Cooper, Virtua team up to co-sponsor N.J.’s largest gun buyback to date

Nine counties in New Jersey took part in a gun buyback program last week, which was co-sponsored by two competing health systems, Cooper University Health Care and Virtua Health System, in conjunction with the county prosecutors’ offices.

Speaking at a news conference Thursday at the National Guard Armory in Lawrenceville, acting Attorney General Andrew Bruck announced that nearly 3,000 firearms were turned in by residents at state- and locally-sponsored gun buyback events last Saturday at 10 locations in partnership with Bergen, Camden, Cumberland, Mercer, Middlesex, Monmouth, Salem, Somerset and Union counties.

The “Guns for Cash” events in Englewood, Camden, Bridgeton, Trenton, Somerset, Asbury Park, Carneys Point, Elizabeth, Plainfield and Westfield yielded 2,806 firearms.

Kevin O’Dowd. (File photo)

“As a leader in the region, Cooper has an obligation to support public safety initiatives, particularly successful programs that take deadly weapons off the street, to improve the quality of life for those who live in the communities we serve,” said Kevin O’Dowd, co-CEO of Cooper University Health Care. “We are proud to be partnering with the Office of the Attorney General, Camden County Prosecutor’s Office and our colleagues at Virtua Health to fund this important initiative.”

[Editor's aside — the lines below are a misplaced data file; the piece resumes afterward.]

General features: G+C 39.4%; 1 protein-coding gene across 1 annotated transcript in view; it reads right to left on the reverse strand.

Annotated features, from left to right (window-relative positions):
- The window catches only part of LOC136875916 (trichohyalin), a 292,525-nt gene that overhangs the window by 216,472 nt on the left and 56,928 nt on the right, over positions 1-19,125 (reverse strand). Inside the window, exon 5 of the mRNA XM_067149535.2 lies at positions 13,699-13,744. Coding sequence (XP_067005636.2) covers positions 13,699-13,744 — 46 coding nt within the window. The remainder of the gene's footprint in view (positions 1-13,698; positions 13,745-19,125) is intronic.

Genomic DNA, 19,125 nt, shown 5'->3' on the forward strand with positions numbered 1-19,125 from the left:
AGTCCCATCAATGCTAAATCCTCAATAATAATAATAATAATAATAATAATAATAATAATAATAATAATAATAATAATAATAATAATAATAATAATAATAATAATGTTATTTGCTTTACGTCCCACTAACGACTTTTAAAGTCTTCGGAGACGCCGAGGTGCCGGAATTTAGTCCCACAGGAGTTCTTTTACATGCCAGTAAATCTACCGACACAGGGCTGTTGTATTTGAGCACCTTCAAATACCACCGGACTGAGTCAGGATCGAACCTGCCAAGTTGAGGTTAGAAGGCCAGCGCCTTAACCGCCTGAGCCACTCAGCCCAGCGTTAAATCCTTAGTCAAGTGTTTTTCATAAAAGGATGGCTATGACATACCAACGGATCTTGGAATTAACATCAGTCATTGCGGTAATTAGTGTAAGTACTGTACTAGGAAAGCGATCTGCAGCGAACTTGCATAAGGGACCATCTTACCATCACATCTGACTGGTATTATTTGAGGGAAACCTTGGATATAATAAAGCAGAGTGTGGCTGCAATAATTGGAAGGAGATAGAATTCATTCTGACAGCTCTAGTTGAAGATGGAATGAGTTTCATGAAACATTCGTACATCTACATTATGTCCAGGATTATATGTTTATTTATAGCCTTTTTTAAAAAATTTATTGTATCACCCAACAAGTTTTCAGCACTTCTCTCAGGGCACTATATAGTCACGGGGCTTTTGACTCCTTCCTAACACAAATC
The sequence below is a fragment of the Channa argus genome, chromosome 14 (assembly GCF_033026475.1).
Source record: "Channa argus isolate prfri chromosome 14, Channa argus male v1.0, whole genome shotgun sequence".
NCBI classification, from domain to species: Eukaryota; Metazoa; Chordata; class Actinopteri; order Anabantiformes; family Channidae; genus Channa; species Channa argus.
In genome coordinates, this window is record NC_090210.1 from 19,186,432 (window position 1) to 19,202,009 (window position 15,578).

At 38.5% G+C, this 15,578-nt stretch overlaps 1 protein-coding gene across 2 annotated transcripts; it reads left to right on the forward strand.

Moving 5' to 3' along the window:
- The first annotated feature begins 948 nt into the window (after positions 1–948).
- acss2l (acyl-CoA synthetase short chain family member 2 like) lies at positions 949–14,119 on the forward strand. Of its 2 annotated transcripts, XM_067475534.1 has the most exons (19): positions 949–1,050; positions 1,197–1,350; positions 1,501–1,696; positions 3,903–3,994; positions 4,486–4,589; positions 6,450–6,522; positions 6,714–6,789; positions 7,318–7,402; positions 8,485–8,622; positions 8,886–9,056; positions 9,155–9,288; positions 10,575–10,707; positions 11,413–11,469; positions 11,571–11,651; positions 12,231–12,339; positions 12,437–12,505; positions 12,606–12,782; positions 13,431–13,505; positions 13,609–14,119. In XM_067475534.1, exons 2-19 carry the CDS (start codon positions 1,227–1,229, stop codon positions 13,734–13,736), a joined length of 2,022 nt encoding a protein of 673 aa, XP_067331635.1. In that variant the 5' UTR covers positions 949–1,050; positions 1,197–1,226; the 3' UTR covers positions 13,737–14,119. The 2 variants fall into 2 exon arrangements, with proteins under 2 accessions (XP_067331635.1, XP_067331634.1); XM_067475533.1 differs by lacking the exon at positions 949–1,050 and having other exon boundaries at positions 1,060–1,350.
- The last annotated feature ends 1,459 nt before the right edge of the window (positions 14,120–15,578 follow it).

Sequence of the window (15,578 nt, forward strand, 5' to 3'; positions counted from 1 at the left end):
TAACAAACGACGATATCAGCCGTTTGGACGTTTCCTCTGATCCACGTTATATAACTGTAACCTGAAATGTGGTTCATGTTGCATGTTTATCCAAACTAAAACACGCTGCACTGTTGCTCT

“Safety is always the top priority in health care, so Virtua Health is proud to support the gun buyback program. By reducing the number of guns in our communities, the buyback program will save lives and increase everyone’s safety — especially for children and other vulnerable people,” Greg Pease, Virtua Camden director of operations at Virtua Health, stated.

New Jersey residents were invited to turn in up to three firearms of any type, “no questions asked,” and could earn a maximum of $750. Under standardized pricing set for the buybacks, gun owners were paid $25 for inoperable firearms and BB/pellet guns, $125 for rifles and shotguns, $200 for handguns and $250 for assault weapons. The buybacks were funded predominantly by forfeiture dollars obtained by the local police departments and county prosecutors’ offices, as well as forfeiture funds from the Division of Criminal Justice.

The program is committed to reducing gun violence statewide.

“Our gun buyback events are a great example of what can be accomplished when law enforcement agencies work together with the communities they serve,” Bruck said.